I stand facing 200 people who want me to fix their schoolhouse--who essentially want me to save their community. Not wanting to promise anything I cannot deliver, I tell them I will bring goats the next time I come . . . and they are delighted, or at least they appear so, too polite to show disappointment.

Working together, you and I can make a big difference in the lives of these people. We can finish the school, pay the teacher for one year, and buy animals and tools so the village can become self-sustaining once more. Won't you please donate something, large or small--everything helps.

With love and gratitude,

Friday, October 24, 2008

The Road to Mushenyi

Senator Mubalama has asked me to visit Mushenyi, a small village some 3 hours south of Bukavu in Walungu territory. He wants to generate outside support for this community, because it has been robbed repeatedly by rebels for over a decade.

We start out early on a Saturday morning, four men and me in the Senator’s red SUV. Besides the Senator and his driver, there are two translators: my friend Victor to translate Mashi, a local Bantu language, into Kiswahili, and Roland, a bright 21-year old from Kinshasa, to translate Kiswahili and French into English. We stop for bananas and rolls, and stock up on water. Then we are off.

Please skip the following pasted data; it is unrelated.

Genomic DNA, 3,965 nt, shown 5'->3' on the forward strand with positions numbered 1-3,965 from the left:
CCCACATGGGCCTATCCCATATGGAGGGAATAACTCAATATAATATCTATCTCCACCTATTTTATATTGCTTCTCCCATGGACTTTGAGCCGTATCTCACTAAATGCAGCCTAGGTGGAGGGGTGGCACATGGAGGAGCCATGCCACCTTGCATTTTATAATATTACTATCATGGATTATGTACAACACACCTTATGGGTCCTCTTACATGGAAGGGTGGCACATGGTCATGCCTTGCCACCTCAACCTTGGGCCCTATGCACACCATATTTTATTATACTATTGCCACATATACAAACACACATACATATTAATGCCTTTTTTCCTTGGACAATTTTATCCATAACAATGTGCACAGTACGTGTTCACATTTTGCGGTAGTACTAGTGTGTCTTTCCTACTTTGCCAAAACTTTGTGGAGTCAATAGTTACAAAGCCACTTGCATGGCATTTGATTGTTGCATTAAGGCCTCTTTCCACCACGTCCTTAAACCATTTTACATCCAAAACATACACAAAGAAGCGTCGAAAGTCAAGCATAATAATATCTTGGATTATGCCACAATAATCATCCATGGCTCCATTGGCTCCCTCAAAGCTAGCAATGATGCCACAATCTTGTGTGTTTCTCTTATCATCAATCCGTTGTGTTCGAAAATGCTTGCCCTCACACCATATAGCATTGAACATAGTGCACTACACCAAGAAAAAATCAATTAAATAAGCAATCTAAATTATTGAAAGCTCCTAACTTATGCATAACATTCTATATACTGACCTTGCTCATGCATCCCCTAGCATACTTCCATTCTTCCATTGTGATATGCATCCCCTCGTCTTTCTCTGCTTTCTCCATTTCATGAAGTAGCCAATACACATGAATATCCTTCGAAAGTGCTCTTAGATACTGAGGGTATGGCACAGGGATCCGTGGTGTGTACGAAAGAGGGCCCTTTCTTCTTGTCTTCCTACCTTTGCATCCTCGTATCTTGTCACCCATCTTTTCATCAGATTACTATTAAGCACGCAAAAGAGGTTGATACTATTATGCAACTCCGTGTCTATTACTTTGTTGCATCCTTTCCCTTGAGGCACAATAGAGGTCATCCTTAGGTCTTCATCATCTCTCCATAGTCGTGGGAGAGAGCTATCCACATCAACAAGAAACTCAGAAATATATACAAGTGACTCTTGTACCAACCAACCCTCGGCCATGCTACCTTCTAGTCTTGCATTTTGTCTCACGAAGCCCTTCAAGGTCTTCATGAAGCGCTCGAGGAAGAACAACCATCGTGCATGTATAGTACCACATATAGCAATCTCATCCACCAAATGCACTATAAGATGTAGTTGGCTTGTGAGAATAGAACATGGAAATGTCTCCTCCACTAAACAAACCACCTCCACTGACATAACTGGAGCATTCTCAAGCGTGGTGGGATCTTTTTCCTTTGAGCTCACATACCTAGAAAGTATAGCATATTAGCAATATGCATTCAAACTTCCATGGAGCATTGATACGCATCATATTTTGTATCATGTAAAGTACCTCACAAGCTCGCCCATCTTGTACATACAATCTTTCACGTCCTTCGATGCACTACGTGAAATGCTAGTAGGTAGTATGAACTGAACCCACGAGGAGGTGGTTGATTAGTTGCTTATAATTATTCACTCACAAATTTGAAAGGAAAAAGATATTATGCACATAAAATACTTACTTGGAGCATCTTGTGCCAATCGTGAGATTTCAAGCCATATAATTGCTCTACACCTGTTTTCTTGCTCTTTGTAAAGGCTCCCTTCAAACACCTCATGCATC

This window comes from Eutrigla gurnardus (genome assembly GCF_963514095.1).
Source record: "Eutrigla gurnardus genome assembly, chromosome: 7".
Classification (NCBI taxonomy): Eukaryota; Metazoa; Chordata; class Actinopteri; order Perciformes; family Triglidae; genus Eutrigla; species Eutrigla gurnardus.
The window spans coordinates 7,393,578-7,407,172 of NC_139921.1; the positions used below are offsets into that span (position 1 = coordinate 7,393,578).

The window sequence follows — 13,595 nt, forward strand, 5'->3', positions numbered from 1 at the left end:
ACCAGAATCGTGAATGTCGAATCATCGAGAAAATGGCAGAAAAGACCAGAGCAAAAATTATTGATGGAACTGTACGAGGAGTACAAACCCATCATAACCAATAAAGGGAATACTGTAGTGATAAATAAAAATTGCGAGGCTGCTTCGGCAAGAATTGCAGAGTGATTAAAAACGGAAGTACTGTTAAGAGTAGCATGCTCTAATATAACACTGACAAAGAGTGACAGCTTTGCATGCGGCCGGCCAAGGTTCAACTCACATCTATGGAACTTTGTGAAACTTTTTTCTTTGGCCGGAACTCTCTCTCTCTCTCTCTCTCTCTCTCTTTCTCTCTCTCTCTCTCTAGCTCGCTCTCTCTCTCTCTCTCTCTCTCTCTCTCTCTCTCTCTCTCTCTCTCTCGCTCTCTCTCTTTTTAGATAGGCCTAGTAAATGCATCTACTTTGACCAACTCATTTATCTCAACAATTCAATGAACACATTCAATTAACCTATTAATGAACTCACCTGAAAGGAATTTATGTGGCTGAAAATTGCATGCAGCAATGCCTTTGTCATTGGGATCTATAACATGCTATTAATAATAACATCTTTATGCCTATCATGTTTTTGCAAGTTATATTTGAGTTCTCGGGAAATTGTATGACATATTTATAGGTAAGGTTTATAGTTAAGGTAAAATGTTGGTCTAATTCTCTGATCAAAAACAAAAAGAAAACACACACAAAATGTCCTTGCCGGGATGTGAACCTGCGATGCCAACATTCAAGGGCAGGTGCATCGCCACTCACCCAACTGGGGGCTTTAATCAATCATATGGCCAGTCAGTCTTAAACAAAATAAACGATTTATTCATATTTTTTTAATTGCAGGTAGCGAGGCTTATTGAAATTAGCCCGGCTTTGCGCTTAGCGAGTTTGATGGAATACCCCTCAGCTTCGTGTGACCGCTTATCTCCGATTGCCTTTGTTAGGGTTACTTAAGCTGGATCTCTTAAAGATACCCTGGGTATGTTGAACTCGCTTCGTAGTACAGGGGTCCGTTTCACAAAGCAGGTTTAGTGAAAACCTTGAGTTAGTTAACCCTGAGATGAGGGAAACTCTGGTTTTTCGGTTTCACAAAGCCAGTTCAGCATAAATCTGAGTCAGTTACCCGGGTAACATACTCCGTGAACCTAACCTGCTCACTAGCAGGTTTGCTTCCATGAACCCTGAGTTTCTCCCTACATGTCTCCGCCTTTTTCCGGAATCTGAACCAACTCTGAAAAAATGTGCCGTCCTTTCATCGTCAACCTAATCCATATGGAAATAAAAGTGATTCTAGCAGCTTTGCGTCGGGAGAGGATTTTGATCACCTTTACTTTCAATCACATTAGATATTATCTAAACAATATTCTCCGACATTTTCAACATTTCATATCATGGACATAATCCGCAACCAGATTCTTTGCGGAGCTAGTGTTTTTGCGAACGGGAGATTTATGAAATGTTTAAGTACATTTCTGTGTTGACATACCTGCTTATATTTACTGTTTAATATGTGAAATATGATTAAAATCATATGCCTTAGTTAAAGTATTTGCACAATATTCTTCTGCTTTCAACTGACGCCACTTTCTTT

Our route takes us south through Nyangezi, then another hour and a half into the interior. Having travelled this road before, I am prepared for tilled fields, stands of banana, and eucalyptus farms that stretch like variegated carpet to the ring of mountains surrounding this rich valley.

But soon we are climbing, gears grinding, our red SUV tracking a narrow dirt trail up into the clouds, it seems. One side of the road hugs the cliff, while the other drops, I could even say “plummets”, down to the valley floor far, far below. It turns out that Victor is terrified of heights, so luckily for him, I am sitting by the outside window, able to see the entire valley as it falls away below us. The view is breathtaking.

Not liking heights much myself, I take inventory. I am alright, I tell myself: focusing my thoughts on the view, breathing abdominally, squeezing my thumb mound, and ignoring Victor, who is frozen in fear on the far seat. I idly wonder what will happen if we meet another car.

I realize the Senator is telling a story. He’s speaking a combination of French and Kiswahili, so Roland translates.